Following last week‘s epic treatise on the Russian equivalent of “Hello”, it’s only logical (and yes, predictable) to cover “Goodbye” next. This is an effort to cover the ultra-basics of the Russian language. I’ll say this every time: I’m not a teacher, just someone who is also learning the language. I may be a few steps further down the road than some of you, but that’s all. Oh, yes: it’s also important to note that I am dealing strictly with English phonetics here – i.e.: “it sounds like”. I don’t think we’ll be delving into Cyrillic (the Russian written alphabet) any time soon.
Courtesy of Hollywood; you are very likely to be familiar with the Russian for “Goodbye”, even if you don’t realise it. You will surely have heard:
OK, that’s “DASS” to rhyme with “PASS” and “VA” said like “VAN” without the ‘N’. “DAN” sounds like the conventional shortening of the name ‘Daniel” and “YA” sounds like ‘Yak’ without the ‘K’:
There you go. It’s a lot easier (and probably more familiar) than the Russian formal hello: Z’DRAZZ-VITS-CHA, which let’s face it, is a real milestone for someone new to the language.
As for the version of “Hello” above, there is also an informal version which is easier still, though not recommended when speaking to strangers, authority figures, the President of the country, and so forth. It is simply: “PAKA”, which sounds like “packer”, but with two sharp “A” sounds and no “er” at the end. Tread carefully. But by all means do jump into the fun or challenge of learning a few Russian words as you plan your Trans-Siberian trip.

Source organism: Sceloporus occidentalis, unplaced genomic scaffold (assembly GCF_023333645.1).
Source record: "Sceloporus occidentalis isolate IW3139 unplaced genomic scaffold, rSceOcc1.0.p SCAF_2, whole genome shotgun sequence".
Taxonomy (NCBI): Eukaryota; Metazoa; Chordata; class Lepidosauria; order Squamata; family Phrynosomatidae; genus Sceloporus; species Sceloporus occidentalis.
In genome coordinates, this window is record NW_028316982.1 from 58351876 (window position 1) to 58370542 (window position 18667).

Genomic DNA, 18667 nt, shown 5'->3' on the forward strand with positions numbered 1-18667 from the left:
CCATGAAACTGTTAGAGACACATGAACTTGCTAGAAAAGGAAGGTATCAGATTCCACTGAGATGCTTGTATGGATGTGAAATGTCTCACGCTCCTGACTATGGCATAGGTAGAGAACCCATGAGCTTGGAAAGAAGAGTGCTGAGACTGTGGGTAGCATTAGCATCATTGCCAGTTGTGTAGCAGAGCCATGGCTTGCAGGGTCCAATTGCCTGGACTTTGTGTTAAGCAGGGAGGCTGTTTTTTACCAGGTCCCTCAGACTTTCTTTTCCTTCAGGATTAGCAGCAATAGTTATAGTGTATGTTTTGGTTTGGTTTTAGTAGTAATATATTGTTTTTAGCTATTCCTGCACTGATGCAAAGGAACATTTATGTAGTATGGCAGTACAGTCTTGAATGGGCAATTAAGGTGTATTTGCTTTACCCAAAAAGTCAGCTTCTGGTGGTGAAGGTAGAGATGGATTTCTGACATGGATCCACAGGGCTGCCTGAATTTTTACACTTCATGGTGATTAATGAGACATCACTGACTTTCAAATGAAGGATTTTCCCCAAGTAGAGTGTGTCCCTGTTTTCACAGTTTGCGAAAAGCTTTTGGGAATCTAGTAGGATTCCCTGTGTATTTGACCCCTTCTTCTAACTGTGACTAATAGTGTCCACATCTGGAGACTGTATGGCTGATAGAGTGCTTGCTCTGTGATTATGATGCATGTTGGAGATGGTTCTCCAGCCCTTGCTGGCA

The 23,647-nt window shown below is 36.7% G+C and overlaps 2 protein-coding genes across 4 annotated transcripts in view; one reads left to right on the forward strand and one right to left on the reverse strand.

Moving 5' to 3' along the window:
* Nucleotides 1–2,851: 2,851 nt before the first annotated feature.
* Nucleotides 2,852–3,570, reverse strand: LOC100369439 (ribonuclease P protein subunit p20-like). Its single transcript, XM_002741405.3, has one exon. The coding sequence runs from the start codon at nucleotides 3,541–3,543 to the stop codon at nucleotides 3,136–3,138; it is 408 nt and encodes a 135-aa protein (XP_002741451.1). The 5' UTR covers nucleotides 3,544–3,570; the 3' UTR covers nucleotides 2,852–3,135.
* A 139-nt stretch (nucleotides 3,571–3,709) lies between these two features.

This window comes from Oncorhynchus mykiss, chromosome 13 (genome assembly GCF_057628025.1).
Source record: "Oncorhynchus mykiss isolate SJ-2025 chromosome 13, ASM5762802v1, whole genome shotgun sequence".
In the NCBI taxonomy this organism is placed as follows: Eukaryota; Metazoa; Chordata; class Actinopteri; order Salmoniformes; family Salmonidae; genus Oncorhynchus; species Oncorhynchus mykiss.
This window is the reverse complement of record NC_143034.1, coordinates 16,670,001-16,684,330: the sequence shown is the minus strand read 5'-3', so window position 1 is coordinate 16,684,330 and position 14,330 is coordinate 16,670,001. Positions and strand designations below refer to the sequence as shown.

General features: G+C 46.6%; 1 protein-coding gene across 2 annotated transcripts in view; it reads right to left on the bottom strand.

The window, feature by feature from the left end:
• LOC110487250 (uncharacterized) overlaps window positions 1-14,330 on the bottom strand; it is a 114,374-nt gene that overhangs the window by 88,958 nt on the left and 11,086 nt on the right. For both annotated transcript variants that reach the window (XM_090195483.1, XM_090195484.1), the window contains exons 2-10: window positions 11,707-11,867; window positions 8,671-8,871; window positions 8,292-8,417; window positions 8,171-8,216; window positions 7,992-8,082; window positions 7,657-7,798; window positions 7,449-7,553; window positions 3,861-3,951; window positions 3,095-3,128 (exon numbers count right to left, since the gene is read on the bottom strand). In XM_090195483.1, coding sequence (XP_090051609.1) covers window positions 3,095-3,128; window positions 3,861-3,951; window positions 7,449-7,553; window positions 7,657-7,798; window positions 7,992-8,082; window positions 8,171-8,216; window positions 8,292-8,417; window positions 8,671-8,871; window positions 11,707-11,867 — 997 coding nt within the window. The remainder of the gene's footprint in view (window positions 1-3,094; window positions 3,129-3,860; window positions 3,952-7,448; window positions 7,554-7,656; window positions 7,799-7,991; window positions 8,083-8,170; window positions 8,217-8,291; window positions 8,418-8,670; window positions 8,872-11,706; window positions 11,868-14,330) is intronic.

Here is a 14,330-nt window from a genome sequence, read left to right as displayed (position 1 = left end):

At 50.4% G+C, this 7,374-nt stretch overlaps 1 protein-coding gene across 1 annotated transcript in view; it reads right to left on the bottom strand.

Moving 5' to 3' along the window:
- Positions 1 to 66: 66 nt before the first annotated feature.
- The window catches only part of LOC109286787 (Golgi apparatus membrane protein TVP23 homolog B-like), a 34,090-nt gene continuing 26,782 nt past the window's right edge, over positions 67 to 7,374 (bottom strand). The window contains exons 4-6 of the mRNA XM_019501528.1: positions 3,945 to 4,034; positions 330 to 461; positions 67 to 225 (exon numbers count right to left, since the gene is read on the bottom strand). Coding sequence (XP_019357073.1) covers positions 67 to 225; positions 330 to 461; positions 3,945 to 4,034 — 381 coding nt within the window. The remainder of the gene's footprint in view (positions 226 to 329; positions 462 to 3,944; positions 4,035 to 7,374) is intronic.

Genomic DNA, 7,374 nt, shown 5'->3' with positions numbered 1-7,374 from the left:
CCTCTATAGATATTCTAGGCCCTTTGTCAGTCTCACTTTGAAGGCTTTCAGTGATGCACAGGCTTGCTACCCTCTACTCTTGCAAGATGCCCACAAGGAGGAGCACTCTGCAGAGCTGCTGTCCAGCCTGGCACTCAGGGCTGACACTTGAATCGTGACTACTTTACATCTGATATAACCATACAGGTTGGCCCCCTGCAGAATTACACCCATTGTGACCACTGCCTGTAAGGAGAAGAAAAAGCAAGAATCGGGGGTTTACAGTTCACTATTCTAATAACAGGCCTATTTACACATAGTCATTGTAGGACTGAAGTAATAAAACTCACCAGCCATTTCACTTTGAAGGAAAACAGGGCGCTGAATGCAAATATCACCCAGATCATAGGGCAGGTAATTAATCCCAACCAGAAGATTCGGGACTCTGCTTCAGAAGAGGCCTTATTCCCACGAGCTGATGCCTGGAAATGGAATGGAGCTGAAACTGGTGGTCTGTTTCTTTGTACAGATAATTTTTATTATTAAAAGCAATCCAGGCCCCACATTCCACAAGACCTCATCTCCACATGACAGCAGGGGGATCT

So that’s hello and goodbye in workable formalised versions. We have all got to start somewhere. Generally speaking, and in my experience, trying to speak to a foreigner in their native language seems to help garner some respect and consideration. Having said that, there are always those who are irritated by another’s mashing of the recipients proud mother-tongue. So, you can’t win ’em all.
Like other cultures, Russia has its own formalities and etiquette that reads like a mind-bending checklist to outsiders. I suppose we all have behaviours that we take for granted but are sticking-points, even mine-fields to others. I try to err towards formality and respect as appropriate, but sure, I’m going to get it wrong on occasions.
It’s a balancing act to some degree. In spite of (because of?) their culture, some individuals may want to dominate or even abuse you – just like anywhere I suppose! so, I often feel that I have to maintain self-respect, even self-preservation perhaps. But, politeness first. Then, if the recipient laughs and says “Oh just relax!”, there’s no harm, no foul.
Next time: A few choice words #3 – Please
(Photo by thisisbossi)